To prevent users from employing this strategy to illegally use your apps, we have a receipt feature that allows you to validate a user’s access to your app and service. Your app is able to obtain a signed receipt for any app-related transaction made through the Windows Store, such as the initial purchase of the app and any in-app purchases. Your app can then use this info to determine what services or features it can access for that user. A sample of a user’s receipt info is shown here.

    <Receipt Version="1.0" 
    ReceiptDate="2012-11-25T11:34:05-08:00" 
    CertificateId="b809e47cd0110a4db043b3f73e83acd917fe1336" 
    ReceiptDeviceId="4e362949-acc3-fe3a-e71b-89893eb4f528">
      <AppReceipt
        Id="182A6BB6-A7CE-4040-94E9-44AF572D7FD5"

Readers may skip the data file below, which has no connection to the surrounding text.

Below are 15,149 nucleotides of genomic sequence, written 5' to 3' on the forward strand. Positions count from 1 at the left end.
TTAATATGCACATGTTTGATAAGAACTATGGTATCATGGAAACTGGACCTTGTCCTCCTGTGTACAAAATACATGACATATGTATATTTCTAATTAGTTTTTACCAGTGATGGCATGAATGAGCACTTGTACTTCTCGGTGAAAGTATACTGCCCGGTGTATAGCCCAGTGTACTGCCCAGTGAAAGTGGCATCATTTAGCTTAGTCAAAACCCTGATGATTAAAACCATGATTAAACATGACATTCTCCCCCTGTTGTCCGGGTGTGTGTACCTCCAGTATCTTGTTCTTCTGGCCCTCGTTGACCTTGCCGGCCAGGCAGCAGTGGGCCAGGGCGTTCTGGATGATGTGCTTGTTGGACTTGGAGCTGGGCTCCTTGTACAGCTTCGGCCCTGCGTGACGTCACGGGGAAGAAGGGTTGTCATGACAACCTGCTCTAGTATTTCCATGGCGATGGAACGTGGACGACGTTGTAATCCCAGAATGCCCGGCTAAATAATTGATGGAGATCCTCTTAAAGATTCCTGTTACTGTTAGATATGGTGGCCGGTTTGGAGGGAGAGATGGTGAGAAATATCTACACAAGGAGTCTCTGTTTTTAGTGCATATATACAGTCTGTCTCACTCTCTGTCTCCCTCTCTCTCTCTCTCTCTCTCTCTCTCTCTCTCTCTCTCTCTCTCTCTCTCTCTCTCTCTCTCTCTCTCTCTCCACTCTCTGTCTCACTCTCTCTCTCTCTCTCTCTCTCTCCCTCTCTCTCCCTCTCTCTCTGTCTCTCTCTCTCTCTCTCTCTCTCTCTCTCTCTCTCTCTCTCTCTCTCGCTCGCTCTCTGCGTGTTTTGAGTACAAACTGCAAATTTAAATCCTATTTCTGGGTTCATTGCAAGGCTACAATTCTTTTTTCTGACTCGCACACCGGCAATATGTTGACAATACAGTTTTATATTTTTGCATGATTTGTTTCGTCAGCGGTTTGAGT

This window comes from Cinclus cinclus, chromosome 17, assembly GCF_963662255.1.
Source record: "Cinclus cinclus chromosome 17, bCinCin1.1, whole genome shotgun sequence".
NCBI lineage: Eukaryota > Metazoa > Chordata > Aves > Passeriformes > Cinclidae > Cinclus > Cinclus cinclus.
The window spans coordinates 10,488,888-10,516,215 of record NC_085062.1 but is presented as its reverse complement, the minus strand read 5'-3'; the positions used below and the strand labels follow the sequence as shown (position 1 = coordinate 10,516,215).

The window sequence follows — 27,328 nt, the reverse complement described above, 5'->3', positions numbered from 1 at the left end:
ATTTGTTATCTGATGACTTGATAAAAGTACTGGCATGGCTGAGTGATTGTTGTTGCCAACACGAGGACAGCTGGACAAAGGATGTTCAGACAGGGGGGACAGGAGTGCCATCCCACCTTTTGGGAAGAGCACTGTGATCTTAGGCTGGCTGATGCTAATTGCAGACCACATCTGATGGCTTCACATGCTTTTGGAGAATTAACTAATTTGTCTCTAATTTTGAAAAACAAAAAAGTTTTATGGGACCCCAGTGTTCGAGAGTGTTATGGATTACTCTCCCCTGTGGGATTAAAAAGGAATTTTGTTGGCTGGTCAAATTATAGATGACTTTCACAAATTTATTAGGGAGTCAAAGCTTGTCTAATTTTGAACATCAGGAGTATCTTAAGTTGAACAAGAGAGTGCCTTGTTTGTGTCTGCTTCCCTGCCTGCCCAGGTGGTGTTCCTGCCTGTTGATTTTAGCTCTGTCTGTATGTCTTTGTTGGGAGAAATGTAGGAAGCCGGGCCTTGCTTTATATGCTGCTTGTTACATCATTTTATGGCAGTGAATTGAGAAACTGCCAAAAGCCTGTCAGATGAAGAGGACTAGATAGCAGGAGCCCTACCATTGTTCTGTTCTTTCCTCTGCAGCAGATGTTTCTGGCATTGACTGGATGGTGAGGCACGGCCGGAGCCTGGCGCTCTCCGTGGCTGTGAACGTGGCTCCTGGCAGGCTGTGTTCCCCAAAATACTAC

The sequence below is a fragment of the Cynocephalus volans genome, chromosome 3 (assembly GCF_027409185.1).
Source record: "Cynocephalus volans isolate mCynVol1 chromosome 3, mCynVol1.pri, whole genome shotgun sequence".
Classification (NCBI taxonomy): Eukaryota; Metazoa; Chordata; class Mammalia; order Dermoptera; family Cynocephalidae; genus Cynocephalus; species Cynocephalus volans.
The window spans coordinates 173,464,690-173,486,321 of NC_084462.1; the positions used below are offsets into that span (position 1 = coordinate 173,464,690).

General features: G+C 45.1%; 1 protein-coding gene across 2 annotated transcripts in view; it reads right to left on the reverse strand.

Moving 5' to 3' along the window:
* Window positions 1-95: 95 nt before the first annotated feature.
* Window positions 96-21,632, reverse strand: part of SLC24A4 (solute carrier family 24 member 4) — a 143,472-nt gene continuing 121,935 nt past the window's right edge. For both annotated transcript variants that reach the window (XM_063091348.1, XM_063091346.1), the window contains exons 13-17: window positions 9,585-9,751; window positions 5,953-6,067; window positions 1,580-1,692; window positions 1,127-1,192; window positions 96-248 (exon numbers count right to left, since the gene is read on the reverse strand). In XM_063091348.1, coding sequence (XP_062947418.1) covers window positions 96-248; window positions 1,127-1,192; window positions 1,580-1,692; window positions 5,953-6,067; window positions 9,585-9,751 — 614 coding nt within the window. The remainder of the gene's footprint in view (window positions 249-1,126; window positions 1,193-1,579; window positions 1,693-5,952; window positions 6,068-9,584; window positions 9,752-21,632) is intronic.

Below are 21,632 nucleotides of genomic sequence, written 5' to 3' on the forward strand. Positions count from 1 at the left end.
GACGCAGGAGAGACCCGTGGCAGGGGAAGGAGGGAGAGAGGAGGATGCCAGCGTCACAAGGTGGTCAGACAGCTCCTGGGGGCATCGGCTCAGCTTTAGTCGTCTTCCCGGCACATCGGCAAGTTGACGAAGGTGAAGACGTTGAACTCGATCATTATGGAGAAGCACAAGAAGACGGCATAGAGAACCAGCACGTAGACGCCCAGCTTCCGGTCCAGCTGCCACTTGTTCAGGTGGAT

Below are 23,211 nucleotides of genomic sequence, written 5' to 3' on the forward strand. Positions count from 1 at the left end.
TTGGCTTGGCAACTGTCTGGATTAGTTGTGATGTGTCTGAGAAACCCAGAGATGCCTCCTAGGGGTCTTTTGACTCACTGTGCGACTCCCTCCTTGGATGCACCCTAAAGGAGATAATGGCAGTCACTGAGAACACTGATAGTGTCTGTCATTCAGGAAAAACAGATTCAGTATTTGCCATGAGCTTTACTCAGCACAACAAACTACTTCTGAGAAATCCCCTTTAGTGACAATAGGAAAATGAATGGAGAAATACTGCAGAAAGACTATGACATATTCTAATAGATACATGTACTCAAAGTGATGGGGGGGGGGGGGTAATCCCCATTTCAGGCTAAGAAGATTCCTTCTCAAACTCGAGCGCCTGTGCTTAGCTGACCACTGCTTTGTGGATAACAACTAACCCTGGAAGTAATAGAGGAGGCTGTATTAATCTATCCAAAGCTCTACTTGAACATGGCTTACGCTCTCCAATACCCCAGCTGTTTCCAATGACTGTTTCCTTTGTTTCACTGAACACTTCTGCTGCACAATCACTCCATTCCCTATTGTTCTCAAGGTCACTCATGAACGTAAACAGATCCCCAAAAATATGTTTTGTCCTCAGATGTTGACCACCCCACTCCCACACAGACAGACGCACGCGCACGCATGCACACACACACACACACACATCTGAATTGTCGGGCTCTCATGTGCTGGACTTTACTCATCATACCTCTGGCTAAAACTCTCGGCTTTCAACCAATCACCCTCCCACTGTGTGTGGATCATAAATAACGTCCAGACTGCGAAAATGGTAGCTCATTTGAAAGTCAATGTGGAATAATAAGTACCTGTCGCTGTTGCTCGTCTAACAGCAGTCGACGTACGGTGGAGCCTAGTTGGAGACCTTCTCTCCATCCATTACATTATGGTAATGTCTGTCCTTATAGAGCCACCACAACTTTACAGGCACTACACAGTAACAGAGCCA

AppId="contoso.SampleApp_5q2xcn1j1t576"
        PurchaseDate="2012-11-14T15:48:12-08:00"
        LicenseType="Full"/>
      <ProductReceipt
        Id="90576E27-037A-4AE1-8BB8-32BD5E92E940"
        ProductId="In App Product 1"
        PurchaseDate="2012-11-18T15:49:23-08:00" 
        ProductType="Durable"
        AppId="contoso.SampleApp_5q2xcn1j1t576"/>
      <Signature xmlns="http://www.w3.org/2000/09/xmldsig#">
          ...
      </Signature>
    </Receipt>

    The ID of each receipt element is unique per user (and device) and you can validate it on your server to confirm that the transaction is legitimate for that user and not a fraudulent transaction. This is especially valuable when your app has its own authentication mechanism because it allows you to validate that each user that appears to have purchased your app is, in fact, a unique customer. For more information about how to validate the receipt see Verifying purchases using receipts